Key facts about alkaline food

Our bodies are always working to regulate their acid-base balance. Is an alkaline diet an essential part of that process?


Lara Brunner

What are alkalising and acidifying foods?

Foods that are acidic are not necessarily acid-forming when digested. Lemon juice has a pH value of 2.4, for example. However, it puts a limited acid load on the kidney. Lemon juice therefore functions as alkaline-forming in the body. The acid load is calculated using the PRAL value – more about this later in the blog post.

The nutrition pyramid contains both alkaline and acid-forming foods. Cereals are acid-forming foods and protein-rich foods are particularly acidic. There is a direct correlation between the quantity of sulphur-containing amino acids and phosphorus and acidity. Green vegetables, fruit and salad are the main source of alkalines. Eating a balance diet as defined in the Swiss food pyramid enables your body's buffer systems to maintain a healthy acid-base balance.

How do acid and alkaline-forming foods affect the body?

All food that we consume is metabolised. Whether this forms acids or alkalis is calculated using the PRAL factor. PRAL stands for potential renal acid load and indicates the acid load that has to be processed by the kidneys. The higher the value, the greater the acid-forming effect of the food. If the value is negative, the food is alkaline-forming.

Certain parts of the body are alkaline when healthy (connective tissue, lymph nodes, small intestine) and others are acidic (vagina, stomach, large intestine). Our blood, for example, has a pH value of 7.36, which means it is slightly alkaline. The body's efficient buffer systems are constantly working to maintain this value. Even minor changes can be dangerous. Hyperacidity is identified by a blood gas test.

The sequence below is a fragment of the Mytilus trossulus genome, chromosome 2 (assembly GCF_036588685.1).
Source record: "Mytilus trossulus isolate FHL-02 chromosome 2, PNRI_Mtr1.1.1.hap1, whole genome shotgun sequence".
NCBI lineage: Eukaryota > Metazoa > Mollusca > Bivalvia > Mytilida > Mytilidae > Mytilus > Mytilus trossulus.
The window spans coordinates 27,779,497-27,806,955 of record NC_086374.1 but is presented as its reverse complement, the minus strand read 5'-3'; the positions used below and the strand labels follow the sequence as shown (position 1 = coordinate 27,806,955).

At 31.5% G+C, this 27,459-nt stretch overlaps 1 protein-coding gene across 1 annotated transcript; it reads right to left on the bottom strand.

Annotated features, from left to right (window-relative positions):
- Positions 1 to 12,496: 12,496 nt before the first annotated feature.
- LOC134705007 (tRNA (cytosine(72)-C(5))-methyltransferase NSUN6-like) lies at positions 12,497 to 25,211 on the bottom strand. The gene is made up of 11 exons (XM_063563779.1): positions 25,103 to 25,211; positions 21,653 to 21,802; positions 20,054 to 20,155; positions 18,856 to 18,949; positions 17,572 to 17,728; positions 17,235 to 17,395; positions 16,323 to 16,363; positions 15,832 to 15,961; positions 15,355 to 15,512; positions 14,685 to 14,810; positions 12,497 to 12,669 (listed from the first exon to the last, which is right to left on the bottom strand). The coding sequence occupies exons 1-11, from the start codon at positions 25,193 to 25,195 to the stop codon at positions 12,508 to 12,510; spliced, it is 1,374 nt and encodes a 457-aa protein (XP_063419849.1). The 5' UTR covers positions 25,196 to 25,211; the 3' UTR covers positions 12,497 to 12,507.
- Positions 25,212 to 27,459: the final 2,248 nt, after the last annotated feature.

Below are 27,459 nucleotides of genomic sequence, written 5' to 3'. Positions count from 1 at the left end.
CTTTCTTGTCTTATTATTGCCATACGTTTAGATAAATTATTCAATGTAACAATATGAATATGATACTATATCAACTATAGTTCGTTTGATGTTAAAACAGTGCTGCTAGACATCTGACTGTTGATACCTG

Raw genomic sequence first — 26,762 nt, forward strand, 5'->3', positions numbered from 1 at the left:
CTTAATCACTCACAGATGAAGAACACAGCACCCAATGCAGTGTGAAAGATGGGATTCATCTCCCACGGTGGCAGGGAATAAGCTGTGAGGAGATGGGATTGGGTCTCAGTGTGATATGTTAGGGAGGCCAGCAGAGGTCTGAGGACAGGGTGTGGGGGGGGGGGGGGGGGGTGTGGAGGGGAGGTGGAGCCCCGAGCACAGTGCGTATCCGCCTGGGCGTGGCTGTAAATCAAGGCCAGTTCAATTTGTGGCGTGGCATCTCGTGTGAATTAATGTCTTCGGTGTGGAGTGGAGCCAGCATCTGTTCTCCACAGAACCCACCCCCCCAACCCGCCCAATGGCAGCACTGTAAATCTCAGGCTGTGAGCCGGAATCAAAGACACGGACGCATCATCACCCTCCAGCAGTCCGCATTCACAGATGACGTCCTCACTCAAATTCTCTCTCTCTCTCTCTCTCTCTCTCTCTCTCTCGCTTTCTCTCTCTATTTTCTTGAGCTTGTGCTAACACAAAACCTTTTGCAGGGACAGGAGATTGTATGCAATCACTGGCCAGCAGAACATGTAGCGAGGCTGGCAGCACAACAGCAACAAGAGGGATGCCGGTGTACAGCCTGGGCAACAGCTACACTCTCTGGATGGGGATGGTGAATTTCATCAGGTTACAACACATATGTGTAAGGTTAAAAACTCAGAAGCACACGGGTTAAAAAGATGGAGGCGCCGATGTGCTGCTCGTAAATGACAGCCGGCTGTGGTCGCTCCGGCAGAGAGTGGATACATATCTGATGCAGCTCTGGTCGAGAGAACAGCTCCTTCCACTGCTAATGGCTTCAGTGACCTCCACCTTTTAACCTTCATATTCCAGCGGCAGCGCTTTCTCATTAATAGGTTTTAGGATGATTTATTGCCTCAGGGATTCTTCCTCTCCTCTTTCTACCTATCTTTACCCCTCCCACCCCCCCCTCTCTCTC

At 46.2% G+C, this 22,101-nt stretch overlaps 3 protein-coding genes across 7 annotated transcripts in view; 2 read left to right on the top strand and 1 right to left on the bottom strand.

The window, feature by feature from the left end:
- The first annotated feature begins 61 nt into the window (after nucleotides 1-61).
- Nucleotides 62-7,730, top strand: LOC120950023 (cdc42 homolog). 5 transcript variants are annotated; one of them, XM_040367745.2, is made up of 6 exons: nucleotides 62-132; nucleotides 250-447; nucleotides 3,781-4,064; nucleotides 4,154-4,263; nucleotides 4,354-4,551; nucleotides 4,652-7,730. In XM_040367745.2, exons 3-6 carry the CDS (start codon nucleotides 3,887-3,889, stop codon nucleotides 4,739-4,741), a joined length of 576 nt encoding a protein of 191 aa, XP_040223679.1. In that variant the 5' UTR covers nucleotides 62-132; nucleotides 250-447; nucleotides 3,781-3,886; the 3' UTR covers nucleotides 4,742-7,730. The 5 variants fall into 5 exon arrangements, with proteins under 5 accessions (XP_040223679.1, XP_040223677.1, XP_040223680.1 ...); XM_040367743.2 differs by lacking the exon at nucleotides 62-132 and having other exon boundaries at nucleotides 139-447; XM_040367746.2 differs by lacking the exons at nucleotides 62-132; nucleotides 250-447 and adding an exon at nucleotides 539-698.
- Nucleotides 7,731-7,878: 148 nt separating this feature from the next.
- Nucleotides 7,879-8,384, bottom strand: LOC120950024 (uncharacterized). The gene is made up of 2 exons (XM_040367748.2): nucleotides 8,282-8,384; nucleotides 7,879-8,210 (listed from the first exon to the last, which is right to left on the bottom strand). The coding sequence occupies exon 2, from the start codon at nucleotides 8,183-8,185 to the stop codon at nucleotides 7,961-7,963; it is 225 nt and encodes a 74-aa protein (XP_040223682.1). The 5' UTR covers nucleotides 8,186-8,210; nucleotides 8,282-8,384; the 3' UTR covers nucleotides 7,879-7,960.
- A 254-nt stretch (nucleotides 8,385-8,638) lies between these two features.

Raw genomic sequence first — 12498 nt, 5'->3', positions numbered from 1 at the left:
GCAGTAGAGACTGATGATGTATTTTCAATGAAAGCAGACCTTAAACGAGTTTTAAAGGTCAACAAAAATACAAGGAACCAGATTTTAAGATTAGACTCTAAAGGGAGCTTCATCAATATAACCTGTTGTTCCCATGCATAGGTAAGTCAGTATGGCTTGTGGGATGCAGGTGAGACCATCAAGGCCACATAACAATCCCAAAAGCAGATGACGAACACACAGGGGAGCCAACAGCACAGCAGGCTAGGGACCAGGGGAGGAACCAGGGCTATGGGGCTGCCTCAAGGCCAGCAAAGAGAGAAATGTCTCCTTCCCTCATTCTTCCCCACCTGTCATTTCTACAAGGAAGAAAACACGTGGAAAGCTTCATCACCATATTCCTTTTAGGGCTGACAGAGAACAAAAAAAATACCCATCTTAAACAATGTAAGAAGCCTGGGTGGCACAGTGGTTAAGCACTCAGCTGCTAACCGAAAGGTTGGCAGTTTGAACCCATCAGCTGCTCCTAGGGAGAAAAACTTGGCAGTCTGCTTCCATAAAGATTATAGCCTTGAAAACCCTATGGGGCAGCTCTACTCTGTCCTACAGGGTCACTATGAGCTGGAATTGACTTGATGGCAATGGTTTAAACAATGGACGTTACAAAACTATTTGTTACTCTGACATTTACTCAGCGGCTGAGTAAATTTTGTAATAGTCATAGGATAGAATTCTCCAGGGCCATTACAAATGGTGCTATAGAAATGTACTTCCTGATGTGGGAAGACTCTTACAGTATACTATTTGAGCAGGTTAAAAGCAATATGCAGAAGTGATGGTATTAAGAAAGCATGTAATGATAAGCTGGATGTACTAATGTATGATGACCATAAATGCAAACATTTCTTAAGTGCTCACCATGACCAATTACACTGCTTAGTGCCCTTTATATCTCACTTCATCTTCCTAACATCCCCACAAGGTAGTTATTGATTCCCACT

Alkalines are simply excreted once they have been metabolised. Acids have to be neutralised first. If the body doesn’t ingest sufficient alkaline minerals to neutralise the acids, it has to plunder its own deposits. Minerals are recruited from bones, teeth, hair roots and vital organs. If this process occurs over a longer period of time, it can cause damage such as tooth decay, hair loss and osteoporosis

Can an alkaline diet prevent hyperacidity?

The acid-base balance is not just influenced by diet – age, stress, alcohol, caffeine, nicotine and too little exercise can also upset the balance.

Experts are divided over whether an alkaline diet is really essential to maintaining a healthy acid-base balance. They do agree that healthy eating is important: lots of fresh fruit and vegetables, not too much meat. Anyone who eats a balanced and varied diet has no need to worry about hyperacidity. The Swiss food pyramid is a good point of reference.

Alkaline-forming foods (PRAL)


  • Dried figs (-18.1)
  • Apricots (-4.8)
  • Lemons (-2.6)


  • Spinach (-14.0)
  • Fennel (-7.9)
  • Rocket (-7.5)


  • Carrot juice (-4.8)
  • Unsweetened orange juice (-2.9)
  • Red wine (-2.4)


  • Parsley (-12.0)
  • Basil (-7.3)
  • Chives (-5.3)

Acid-forming foods (PRAL)

Fish and seafood

  • Shrimp (18.2)
  • Prawns (15.5)
  • Mussels (15.3)

Meats and sausages

  • Calf's liver (14.2)
  • Salami (11.6)
  • Turkey (9.9)

Bread and pasta

  • Wholemeal spaghetti (7.3)
  • Melba toast (5.9)
  • White bread (3.7)

Milk, dairy products and eggs

  • Parmesan (34.2)
  • Quark/fromage frais (11.1)
  • Hen's eggs (8.2)


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